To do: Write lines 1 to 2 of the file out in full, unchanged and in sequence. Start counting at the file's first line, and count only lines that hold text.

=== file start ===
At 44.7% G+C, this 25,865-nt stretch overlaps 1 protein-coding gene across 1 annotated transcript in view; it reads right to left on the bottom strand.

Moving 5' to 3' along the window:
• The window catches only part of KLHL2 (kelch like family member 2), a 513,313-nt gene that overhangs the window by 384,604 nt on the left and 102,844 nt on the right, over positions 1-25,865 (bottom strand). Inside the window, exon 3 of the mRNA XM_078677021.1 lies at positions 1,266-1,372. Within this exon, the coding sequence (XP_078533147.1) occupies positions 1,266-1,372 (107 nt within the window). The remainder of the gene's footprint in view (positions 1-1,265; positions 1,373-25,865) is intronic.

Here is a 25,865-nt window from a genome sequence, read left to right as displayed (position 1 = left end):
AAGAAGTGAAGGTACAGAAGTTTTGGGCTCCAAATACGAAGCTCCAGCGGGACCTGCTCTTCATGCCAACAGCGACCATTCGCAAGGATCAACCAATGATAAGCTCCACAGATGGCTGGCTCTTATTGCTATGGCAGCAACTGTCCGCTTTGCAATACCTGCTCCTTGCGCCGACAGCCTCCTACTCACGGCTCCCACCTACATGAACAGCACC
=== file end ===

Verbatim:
At 44.7% G+C, this 25,865-nt stretch overlaps 1 protein-coding gene across 1 annotated transcript in view; it reads right to left on the bottom strand.

Moving 5' to 3' along the window: